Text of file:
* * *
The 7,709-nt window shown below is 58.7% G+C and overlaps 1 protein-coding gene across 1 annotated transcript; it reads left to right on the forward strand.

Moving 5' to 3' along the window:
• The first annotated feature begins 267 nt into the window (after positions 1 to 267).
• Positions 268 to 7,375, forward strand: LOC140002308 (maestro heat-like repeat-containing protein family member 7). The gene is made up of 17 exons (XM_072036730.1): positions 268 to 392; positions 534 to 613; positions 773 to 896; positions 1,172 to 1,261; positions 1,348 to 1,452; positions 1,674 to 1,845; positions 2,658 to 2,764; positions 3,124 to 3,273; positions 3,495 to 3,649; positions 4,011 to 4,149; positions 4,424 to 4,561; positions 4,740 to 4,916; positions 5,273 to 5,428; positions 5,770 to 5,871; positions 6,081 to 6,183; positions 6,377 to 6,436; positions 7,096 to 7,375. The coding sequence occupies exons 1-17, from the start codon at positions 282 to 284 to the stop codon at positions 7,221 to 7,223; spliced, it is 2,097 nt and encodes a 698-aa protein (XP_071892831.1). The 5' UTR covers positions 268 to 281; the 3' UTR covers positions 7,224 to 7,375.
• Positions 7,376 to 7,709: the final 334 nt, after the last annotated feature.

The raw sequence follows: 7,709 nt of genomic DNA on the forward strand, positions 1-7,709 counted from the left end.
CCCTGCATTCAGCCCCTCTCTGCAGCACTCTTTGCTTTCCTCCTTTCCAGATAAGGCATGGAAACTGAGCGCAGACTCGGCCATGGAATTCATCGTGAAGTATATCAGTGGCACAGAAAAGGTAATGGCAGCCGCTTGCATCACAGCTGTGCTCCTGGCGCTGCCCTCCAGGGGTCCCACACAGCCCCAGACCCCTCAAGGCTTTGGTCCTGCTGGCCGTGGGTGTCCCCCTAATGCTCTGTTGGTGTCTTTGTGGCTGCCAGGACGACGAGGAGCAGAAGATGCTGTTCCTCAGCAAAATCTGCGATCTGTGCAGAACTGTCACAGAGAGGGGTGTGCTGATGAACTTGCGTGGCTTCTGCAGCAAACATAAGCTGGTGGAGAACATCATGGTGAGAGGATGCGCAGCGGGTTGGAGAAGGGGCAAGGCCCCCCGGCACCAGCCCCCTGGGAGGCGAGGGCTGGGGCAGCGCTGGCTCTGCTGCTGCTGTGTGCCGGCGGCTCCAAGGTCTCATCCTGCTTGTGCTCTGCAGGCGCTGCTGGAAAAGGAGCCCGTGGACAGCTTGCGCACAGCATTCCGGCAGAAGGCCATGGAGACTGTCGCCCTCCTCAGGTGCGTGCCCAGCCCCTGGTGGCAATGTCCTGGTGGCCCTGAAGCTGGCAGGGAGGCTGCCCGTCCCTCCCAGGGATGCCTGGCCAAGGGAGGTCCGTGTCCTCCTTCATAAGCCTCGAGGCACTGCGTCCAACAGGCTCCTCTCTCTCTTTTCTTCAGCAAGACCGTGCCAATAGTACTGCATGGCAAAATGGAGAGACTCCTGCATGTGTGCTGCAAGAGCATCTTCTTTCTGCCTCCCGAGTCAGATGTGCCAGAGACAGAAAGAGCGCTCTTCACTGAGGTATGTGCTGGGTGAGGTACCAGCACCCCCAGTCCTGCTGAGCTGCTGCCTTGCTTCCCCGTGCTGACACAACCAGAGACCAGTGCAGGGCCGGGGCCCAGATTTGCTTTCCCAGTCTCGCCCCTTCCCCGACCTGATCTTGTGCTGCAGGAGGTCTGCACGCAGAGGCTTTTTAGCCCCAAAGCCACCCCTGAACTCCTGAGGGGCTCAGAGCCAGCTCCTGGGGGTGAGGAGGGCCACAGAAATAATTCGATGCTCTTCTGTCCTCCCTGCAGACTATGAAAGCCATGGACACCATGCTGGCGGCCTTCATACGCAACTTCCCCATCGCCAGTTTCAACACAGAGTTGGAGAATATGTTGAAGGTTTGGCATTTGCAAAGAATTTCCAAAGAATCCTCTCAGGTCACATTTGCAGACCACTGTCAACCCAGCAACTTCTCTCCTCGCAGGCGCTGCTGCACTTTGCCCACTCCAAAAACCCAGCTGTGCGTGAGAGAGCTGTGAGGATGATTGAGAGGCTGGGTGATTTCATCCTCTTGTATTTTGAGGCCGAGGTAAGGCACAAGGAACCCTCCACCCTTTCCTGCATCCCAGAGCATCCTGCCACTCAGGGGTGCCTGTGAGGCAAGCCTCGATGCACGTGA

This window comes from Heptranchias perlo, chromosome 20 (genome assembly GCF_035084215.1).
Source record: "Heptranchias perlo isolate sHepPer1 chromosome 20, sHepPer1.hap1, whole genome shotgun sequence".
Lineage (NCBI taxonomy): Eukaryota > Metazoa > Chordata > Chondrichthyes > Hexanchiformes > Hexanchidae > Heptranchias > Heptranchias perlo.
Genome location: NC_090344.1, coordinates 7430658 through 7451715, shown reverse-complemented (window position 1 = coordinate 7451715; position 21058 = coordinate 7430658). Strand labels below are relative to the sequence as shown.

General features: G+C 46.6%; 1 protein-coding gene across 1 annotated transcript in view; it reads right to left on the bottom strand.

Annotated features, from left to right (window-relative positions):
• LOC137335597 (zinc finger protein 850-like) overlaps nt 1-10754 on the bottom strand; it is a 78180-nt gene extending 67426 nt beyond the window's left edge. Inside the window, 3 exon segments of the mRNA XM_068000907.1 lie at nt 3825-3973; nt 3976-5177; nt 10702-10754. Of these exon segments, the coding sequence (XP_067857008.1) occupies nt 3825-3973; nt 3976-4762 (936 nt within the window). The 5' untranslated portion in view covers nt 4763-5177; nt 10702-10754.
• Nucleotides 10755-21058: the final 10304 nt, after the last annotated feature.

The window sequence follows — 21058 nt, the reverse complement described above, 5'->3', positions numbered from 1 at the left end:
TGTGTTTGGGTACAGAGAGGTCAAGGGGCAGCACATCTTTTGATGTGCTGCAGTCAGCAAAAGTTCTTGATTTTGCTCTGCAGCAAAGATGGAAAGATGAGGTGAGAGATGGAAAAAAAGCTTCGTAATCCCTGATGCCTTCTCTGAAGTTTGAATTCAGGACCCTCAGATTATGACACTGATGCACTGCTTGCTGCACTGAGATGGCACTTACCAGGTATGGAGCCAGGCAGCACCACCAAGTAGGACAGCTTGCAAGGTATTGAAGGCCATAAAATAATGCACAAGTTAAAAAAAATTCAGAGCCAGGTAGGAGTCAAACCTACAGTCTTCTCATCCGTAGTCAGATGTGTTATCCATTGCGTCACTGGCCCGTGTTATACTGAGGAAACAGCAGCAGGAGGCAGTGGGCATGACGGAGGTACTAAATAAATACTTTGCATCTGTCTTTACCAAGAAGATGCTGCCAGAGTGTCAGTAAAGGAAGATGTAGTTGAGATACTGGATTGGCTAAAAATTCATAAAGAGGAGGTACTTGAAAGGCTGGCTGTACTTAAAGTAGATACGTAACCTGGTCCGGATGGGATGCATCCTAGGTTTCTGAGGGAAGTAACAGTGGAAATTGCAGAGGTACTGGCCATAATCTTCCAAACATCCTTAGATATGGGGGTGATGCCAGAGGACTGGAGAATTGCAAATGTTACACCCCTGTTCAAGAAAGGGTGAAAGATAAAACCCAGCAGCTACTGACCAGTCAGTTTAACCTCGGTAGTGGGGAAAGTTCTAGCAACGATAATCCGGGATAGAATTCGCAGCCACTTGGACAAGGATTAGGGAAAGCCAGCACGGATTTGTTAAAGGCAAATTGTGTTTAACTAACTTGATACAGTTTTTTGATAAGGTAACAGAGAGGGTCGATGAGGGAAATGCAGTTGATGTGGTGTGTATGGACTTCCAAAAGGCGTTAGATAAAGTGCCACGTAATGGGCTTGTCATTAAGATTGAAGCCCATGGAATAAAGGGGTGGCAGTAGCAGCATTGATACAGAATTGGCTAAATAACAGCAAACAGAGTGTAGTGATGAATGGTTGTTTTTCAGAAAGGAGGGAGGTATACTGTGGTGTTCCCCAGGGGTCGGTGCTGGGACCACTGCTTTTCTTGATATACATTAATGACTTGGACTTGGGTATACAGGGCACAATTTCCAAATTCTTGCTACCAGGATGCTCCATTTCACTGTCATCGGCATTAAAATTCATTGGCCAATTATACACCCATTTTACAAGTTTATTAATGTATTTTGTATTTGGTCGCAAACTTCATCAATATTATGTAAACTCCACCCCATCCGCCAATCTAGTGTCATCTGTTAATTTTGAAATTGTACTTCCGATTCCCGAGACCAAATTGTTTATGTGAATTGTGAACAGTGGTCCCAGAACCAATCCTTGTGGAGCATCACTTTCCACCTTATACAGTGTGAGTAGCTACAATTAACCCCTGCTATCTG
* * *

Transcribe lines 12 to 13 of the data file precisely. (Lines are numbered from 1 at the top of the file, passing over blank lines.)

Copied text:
General features: G+C 46.6%; 1 protein-coding gene across 1 annotated transcript in view; it reads right to left on the bottom strand.

Annotated features, from left to right (window-relative positions):